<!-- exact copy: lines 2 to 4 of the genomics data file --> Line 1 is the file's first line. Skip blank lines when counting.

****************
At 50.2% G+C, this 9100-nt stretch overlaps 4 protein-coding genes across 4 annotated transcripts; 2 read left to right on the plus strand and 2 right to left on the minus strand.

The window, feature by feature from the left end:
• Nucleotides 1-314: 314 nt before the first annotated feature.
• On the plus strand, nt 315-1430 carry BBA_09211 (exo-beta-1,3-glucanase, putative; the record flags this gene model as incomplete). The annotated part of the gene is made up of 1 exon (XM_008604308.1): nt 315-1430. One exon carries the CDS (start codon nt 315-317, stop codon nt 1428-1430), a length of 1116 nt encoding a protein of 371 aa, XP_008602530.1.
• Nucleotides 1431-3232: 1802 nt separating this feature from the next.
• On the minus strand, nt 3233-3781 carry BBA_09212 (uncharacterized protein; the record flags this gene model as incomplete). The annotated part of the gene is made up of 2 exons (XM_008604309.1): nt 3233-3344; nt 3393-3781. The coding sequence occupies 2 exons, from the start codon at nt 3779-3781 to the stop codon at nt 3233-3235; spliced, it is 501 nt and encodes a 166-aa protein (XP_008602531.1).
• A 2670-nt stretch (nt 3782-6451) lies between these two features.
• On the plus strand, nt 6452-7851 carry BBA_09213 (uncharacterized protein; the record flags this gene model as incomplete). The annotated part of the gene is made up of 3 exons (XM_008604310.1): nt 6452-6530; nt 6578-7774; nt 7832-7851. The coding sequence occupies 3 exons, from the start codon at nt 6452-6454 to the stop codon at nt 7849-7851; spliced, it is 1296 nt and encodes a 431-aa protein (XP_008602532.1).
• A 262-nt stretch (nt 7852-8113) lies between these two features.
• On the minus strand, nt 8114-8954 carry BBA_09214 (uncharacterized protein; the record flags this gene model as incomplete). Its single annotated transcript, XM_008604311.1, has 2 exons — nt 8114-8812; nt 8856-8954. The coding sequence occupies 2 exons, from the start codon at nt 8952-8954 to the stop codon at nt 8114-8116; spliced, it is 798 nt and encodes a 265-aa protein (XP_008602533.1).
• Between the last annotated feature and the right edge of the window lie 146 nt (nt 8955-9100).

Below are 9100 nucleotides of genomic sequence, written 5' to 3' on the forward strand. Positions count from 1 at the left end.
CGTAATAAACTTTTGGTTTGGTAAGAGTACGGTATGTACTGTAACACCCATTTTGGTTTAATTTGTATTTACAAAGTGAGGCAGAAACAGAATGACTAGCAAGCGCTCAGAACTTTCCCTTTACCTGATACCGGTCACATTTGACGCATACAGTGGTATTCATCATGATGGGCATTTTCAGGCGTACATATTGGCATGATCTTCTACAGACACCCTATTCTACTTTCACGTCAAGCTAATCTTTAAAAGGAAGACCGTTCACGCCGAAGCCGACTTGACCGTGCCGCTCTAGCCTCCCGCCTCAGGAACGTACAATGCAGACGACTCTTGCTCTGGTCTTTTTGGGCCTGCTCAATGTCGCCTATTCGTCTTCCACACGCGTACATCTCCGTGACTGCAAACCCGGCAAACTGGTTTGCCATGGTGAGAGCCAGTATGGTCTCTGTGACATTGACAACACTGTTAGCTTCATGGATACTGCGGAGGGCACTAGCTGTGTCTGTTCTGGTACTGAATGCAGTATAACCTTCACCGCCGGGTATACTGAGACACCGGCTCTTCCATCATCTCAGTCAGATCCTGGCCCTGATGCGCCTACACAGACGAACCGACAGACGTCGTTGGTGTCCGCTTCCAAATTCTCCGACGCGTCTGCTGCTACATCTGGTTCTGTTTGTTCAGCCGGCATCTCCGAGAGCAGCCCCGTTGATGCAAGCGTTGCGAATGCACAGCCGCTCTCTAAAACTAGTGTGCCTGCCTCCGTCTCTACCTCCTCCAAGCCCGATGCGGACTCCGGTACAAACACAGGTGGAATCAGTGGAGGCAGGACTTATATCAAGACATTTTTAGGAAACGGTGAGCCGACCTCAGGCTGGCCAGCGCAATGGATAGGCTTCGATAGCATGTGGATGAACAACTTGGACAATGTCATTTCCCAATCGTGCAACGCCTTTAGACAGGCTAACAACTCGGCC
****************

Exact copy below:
The window, feature by feature from the left end:
• Nucleotides 1-314: 314 nt before the first annotated feature.
• On the plus strand, nt 315-1430 carry BBA_09211 (exo-beta-1,3-glucanase, putative; the record flags this gene model as incomplete). The annotated part of the gene is made up of 1 exon (XM_008604308.1): nt 315-1430. One exon carries the CDS (start codon nt 315-317, stop codon nt 1428-1430), a length of 1116 nt encoding a protein of 371 aa, XP_008602530.1.